examples from the prophets, read Hosea 6:6 and Isaiah 1:16–17.
Saint Paul echoes the prophet when he criticizes the
Corinthians for their manner of worship. He focuses his criticism
on the divisiveness so clearly evident within their celebration
of the Lord's Supper. So rampant is their division that they
make a mockery of the Eucharist. In Paul's words, "When you
come together as a church, I hear that there are divisions among
you. . . . When you come together, it is not really to eat the
Lord's Supper. For when the time comes to eat, each of you goes
ahead with your own supper, and one goes hungry and another
becomes drunk. . . . Whoever, therefore, eats the bread or
drinks the cup in an unworthy manner will be answerable for
the body and blood of the Lord" (1 Corinthians 11:18–27).
Jesus appears to sum up both the criticisms of Amos and
Paul in his denunciation of the scribes and Pharisees. According
to Jesus, they have taken the seat of authority and made a show
of their religious practices. Meanwhile, they create burdens for
the Jewish people. They do not practice what they preach. He
chastises them: "So you also on the outside look righteous to
others, but on the inside you are filled with righteousness and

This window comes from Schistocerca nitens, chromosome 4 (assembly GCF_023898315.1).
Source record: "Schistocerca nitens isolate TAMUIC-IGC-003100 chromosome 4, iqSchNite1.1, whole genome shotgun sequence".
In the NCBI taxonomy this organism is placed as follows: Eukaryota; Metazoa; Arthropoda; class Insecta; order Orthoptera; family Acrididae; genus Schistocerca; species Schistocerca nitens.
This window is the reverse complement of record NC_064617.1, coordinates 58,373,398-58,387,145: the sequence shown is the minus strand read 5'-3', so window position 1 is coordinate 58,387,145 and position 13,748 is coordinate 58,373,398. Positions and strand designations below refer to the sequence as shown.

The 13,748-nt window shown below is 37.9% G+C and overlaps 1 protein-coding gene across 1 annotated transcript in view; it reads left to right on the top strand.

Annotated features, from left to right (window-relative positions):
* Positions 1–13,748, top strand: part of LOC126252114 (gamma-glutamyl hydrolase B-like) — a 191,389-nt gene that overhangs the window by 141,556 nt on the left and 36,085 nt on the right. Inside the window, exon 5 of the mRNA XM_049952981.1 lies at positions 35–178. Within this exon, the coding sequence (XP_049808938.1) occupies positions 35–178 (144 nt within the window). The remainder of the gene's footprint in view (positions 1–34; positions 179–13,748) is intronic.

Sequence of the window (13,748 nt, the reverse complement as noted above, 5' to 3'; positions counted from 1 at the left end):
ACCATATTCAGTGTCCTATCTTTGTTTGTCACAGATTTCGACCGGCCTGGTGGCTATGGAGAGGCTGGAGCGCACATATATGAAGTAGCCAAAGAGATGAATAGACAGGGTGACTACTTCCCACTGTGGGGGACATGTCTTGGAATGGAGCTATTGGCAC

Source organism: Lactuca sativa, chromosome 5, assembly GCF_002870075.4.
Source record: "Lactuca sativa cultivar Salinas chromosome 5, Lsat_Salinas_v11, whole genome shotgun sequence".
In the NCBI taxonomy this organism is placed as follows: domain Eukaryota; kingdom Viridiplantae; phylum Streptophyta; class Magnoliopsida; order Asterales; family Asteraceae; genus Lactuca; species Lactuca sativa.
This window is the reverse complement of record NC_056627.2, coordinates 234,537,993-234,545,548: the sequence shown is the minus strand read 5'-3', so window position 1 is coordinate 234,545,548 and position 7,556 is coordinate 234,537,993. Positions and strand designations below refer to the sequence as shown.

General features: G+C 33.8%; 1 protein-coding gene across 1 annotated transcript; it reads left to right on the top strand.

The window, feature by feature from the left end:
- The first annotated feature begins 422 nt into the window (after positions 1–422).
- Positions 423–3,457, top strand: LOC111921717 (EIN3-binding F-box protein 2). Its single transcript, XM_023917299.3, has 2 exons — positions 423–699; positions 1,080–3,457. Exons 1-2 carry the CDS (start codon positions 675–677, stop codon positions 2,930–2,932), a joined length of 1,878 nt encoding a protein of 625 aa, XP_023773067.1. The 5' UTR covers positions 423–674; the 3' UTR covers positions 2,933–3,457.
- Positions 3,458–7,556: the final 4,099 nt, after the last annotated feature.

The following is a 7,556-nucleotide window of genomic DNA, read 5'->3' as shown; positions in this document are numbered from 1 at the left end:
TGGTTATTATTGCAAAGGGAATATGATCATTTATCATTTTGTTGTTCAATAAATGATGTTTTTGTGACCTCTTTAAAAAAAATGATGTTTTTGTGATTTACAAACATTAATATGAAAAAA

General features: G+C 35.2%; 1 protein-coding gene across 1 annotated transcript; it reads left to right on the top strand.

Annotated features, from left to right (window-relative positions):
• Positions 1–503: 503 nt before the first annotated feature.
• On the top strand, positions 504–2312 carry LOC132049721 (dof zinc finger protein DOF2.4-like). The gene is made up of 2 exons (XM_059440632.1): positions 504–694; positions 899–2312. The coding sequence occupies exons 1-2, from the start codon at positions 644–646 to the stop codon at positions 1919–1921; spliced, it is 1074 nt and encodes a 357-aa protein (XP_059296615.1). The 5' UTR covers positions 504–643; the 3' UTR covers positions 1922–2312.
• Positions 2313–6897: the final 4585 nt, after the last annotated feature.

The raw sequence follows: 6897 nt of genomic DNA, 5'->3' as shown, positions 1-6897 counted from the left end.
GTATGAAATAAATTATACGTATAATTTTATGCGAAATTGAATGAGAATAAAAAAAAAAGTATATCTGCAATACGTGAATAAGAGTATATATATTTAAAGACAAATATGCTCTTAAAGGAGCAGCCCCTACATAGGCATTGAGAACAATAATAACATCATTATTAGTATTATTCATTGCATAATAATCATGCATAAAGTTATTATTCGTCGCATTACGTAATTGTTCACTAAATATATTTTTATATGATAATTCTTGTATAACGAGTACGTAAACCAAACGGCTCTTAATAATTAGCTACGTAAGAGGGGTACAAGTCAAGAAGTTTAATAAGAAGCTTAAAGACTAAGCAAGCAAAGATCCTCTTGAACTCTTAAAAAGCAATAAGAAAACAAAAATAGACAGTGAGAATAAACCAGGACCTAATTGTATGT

hypocrisy" (Matthew 23:1–36; Mark 12:l38–40; Luke 11:37–52).
Genuine worship consists of the praise of God and the practice
of justice for the people of God.
Genuine worship is fruitful. Christian worship will be
judged effective by the fruit it bears amid the greater community,
and this fruit is borne through the work of justice. As it is
written, "By their fruits you will know them" (Matthew 7:16).
This ancient notion of producing fruit was revived by the Second
Vatican Council, as mentioned earlier (CSL, 9). It is amplified by
John Paul II in his letter, Dominicae Cenae (1980), in which he
explains that there is a clear connection between the community's
worship and the fruit to be borne from it, namely that what
the congregation has received by faith and sacrament in the celebration
of the Eucharist should affect their way of life.
Strengthened by the "heavenly food," they should live joyfully
and gratefully, eager to perform good works.
Diakonia is a creative act, a work-in-progress, constructing
the community. The service of God becomes a form of expression
through which the modern-day disciples realize the presence
of Christ in their midst and understand the meaning of
Christian discipleship. This act is no mere form of self-expression,
but an expression of the body of Christ, a realization of the
faith of the community rooted in the teaching and work of Jesus
Christ. This discipleship in service of others is heard concretely
in the liturgy's Prayer of the Faithful, in which the needs of the
community are gathered and offered to God, a demonstration of
the priesthood of the laity. As this prayer is included in the
Liturgy of the Word, it provides a response to the word of God.
The faithful take the word to heart by bringing it to life within